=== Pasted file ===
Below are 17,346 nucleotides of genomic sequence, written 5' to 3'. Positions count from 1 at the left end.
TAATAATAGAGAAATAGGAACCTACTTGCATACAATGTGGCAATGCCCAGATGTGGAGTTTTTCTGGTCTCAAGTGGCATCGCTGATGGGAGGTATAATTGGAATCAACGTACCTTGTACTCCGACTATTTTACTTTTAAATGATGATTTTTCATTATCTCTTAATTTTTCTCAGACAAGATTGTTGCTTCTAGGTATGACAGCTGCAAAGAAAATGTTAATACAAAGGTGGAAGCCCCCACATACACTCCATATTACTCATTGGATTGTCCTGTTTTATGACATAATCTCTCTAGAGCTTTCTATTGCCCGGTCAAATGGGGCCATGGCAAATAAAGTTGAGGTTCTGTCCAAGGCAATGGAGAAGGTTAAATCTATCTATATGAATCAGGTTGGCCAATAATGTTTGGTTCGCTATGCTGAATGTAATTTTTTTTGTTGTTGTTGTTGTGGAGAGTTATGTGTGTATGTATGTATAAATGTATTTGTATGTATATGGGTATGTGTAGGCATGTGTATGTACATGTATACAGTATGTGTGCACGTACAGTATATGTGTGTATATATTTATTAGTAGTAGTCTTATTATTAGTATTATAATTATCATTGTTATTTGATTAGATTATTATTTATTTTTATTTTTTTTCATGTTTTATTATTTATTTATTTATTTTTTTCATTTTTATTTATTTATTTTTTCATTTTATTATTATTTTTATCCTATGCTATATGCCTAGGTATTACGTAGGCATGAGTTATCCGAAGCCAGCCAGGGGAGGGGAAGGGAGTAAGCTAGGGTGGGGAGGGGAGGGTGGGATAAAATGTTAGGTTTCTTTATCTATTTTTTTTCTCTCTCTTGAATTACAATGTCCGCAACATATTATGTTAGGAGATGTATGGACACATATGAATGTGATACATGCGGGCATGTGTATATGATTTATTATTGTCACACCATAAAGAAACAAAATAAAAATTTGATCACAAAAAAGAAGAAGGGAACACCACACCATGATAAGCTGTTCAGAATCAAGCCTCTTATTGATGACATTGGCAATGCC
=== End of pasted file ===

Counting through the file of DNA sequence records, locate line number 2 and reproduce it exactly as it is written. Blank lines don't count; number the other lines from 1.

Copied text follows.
TAATAATAGAGAAATAGGAACCTACTTGCATACAATGTGGCAATGCCCAGATGTGGAGTTTTTCTGGTCTCAAGTGGCATCGCTGATGGGAGGTATAATTGGAATCAACGTACCTTGTACTCCGACTATTTTACTTTTAAATGATGATTTTTCATTATCTCTTAATTTTTCTCAGACAAGATTGTTGCTTCTAGGTATGACAGCTGCAAAGAAAATGTTAATACAAAGGTGGAAGCCCCCACATACACTCCATATTACTCATTGGATTGTCCTGTTTTATGACATAATCTCTCTAGAGCTTTCTATTGCCCGGTCAAATGGGGCCATGGCAAATAAAGTTGAGGTTCTGTCCAAGGCAATGGAGAAGGTTAAATCTATCTATATGAATCAGGTTGGCCAATAATGTTTGGTTCGCTATGCTGAATGTAATTTTTTTTGTTGTTGTTGTTGTGGAGAGTTATGTGTGTATGTATGTATAAATGTATTTGTATGTATATGGGTATGTGTAGGCATGTGTATGTACATGTATACAGTATGTGTGCACGTACAGTATATGTGTGTATATATTTATTAGTAGTAGTCTTATTATTAGTATTATAATTATCATTGTTATTTGATTAGATTATTATTTATTTTTATTTTTTTTCATGTTTTATTATTTATTTATTTATTTTTTTCATTTTTATTTATTTATTTTTTCATTTTATTATTATTTTTATCCTATGCTATATGCCTAGGTATTACGTAGGCATGAGTTATCCGAAGCCAGCCAGGGGAGGGGAAGGGAGTAAGCTAGGGTGGGGAGGGGAGGGTGGGATAAAATGTTAGGTTTCTTTATCTATTTTTTTTCTCTCTCTTGAATTACAATGTCCGCAACATATTATGTTAGGAGATGTATGGACACATATGAATGTGATACATGCGGGCATGTGTATATGATTTATTATTGTCACACCATAAAGAAACAAAATAAAAATTTGATCACAAAAAAGAAGAAGGGAACACCACACCATGATAAGCTGTTCAGAATCAAGCCTCTTATTGATGACATTGGCAATGCC